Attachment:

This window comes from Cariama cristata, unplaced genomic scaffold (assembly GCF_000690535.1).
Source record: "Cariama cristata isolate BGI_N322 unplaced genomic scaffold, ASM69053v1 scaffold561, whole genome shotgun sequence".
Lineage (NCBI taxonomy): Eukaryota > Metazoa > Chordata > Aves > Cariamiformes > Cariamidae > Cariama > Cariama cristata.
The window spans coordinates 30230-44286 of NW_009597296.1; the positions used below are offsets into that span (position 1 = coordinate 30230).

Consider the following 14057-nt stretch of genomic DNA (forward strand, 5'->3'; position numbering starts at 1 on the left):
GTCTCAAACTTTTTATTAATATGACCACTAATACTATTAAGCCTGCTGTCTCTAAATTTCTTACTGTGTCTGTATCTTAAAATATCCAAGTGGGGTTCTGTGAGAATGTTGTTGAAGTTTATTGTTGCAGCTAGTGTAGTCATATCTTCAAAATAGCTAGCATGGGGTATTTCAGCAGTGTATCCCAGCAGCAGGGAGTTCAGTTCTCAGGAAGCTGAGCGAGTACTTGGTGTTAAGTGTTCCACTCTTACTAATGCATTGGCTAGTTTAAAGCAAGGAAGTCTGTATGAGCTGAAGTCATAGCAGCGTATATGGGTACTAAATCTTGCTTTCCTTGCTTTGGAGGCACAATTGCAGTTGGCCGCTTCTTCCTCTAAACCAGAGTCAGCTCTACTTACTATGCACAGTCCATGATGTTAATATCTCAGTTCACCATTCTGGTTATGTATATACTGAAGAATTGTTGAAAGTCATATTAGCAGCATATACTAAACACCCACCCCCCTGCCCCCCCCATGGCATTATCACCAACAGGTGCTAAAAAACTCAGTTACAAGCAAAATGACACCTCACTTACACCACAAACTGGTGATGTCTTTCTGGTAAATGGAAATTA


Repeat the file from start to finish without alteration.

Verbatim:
This window comes from Cariama cristata, unplaced genomic scaffold (assembly GCF_000690535.1).
Source record: "Cariama cristata isolate BGI_N322 unplaced genomic scaffold, ASM69053v1 scaffold561, whole genome shotgun sequence".
Lineage (NCBI taxonomy): Eukaryota > Metazoa > Chordata > Aves > Cariamiformes > Cariamidae > Cariama > Cariama cristata.
The window spans coordinates 30230-44286 of NW_009597296.1; the positions used below are offsets into that span (position 1 = coordinate 30230).

Consider the following 14057-nt stretch of genomic DNA (forward strand, 5'->3'; position numbering starts at 1 on the left):
GTCTCAAACTTTTTATTAATATGACCACTAATACTATTAAGCCTGCTGTCTCTAAATTTCTTACTGTGTCTGTATCTTAAAATATCCAAGTGGGGTTCTGTGAGAATGTTGTTGAAGTTTATTGTTGCAGCTAGTGTAGTCATATCTTCAAAATAGCTAGCATGGGGTATTTCAGCAGTGTATCCCAGCAGCAGGGAGTTCAGTTCTCAGGAAGCTGAGCGAGTACTTGGTGTTAAGTGTTCCACTCTTACTAATGCATTGGCTAGTTTAAAGCAAGGAAGTCTGTATGAGCTGAAGTCATAGCAGCGTATATGGGTACTAAATCTTGCTTTCCTTGCTTTGGAGGCACAATTGCAGTTGGCCGCTTCTTCCTCTAAACCAGAGTCAGCTCTACTTACTATGCACAGTCCATGATGTTAATATCTCAGTTCACCATTCTGGTTATGTATATACTGAAGAATTGTTGAAAGTCATATTAGCAGCATATACTAAACACCCACCCCCCTGCCCCCCCCATGGCATTATCACCAACAGGTGCTAAAAAACTCAGTTACAAGCAAAATGACACCTCACTTACACCACAAACTGGTGATGTCTTTCTGGTAAATGGAAATTA